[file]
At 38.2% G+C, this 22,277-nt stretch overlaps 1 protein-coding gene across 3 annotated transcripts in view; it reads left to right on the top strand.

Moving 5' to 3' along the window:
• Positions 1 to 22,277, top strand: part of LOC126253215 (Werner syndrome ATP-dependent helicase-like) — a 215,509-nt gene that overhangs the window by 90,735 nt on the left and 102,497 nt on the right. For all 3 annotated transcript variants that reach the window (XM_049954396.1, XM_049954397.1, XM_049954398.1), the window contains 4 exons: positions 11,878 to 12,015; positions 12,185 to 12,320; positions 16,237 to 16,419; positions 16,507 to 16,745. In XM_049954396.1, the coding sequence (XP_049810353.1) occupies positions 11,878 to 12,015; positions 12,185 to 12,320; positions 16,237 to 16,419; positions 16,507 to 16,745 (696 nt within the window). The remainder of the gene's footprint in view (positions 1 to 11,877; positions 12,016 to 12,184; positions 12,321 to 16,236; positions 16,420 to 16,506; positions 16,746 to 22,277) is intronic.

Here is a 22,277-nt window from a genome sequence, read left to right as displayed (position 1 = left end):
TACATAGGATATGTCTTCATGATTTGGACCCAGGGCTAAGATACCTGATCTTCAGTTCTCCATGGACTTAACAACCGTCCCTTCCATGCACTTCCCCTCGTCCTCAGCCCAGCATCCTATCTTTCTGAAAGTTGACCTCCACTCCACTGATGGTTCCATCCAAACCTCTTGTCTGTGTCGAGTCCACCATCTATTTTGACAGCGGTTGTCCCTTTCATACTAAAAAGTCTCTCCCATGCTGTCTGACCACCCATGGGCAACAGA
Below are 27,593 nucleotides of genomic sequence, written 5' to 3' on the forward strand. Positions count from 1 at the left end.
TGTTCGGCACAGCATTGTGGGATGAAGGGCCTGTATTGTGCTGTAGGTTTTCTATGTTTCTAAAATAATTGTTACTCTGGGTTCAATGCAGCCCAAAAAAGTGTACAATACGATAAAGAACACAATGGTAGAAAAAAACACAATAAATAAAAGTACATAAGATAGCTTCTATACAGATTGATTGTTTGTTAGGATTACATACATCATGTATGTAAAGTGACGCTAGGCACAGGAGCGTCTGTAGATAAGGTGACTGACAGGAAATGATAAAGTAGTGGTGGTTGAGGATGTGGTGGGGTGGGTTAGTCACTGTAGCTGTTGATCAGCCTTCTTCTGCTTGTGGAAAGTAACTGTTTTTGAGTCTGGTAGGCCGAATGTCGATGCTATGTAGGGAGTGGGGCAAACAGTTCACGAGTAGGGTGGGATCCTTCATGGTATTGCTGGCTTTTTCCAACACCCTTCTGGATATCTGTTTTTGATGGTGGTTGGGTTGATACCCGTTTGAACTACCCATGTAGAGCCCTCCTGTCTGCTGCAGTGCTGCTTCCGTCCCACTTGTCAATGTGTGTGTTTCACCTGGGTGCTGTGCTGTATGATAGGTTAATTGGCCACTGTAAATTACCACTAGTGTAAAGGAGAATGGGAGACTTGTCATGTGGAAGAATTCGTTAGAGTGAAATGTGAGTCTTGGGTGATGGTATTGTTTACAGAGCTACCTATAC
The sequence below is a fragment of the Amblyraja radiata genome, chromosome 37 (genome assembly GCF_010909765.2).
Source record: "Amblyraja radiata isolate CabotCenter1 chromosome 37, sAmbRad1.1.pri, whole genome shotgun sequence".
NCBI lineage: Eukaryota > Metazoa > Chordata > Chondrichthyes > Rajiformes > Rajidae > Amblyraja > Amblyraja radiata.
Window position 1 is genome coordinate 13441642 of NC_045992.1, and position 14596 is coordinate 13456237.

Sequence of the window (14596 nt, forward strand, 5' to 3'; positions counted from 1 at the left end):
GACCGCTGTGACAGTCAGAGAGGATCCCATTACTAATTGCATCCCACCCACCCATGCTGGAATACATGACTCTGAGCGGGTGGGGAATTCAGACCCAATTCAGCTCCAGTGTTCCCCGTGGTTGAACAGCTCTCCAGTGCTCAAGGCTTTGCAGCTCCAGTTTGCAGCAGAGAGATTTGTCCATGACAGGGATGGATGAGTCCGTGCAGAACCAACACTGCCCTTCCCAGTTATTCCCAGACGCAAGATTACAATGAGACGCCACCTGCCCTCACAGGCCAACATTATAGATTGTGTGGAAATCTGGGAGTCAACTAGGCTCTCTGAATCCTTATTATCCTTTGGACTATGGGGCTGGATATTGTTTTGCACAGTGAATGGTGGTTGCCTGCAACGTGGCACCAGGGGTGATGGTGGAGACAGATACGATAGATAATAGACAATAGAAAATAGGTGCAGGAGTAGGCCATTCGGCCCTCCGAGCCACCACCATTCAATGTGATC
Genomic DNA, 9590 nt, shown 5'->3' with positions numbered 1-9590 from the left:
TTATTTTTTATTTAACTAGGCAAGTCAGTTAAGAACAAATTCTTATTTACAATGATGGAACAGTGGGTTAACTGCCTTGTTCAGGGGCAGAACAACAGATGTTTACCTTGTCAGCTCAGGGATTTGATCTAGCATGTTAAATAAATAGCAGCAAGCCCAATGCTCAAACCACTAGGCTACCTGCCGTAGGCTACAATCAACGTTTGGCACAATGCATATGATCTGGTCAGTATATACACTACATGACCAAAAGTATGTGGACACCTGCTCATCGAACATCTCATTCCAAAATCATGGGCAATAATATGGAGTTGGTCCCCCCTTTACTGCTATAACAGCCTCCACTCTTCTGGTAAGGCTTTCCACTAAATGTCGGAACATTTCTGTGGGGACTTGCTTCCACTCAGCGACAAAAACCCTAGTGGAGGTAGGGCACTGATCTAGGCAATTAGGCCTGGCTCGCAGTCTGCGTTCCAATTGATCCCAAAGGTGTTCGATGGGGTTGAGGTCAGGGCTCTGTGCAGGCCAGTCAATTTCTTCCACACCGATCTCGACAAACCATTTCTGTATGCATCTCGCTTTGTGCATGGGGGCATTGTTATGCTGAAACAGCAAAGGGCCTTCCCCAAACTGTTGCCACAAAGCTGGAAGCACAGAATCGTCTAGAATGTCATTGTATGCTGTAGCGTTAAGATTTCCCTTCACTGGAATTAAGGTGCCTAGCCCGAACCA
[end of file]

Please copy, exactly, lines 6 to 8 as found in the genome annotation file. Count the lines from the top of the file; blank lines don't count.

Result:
Below are 27,593 nucleotides of genomic sequence, written 5' to 3' on the forward strand. Positions count from 1 at the left end.
TGTTCGGCACAGCATTGTGGGATGAAGGGCCTGTATTGTGCTGTAGGTTTTCTATGTTTCTAAAATAATTGTTACTCTGGGTTCAATGCAGCCCAAAAAAGTGTACAATACGATAAAGAACACAATGGTAGAAAAAAACACAATAAATAAAAGTACATAAGATAGCTTCTATACAGATTGATTGTTTGTTAGGATTACATACATCATGTATGTAAAGTGACGCTAGGCACAGGAGCGTCTGTAGATAAGGTGACTGACAGGAAATGATAAAGTAGTGGTGGTTGAGGATGTGGTGGGGTGGGTTAGTCACTGTAGCTGTTGATCAGCCTTCTTCTGCTTGTGGAAAGTAACTGTTTTTGAGTCTGGTAGGCCGAATGTCGATGCTATGTAGGGAGTGGGGCAAACAGTTCACGAGTAGGGTGGGATCCTTCATGGTATTGCTGGCTTTTTCCAACACCCTTCTGGATATCTGTTTTTGATGGTGGTTGGGTTGATACCCGTTTGAACTACCCATGTAGAGCCCTCCTGTCTGCTGCAGTGCTGCTTCCGTCCCACTTGTCAATGTGTGTGTTTCACCTGGGTGCTGTGCTGTATGATAGGTTAATTGGCCACTGTAAATTACCACTAGTGTAAAGGAGAATGGGAGACTTGTCATGTGGAAGAATTCGTTAGAGTGAAATGTGAGTCTTGGGTGATGGTATTGTTTACAGAGCTACCTATAC
The sequence below is a fragment of the Amblyraja radiata genome, chromosome 37 (genome assembly GCF_010909765.2).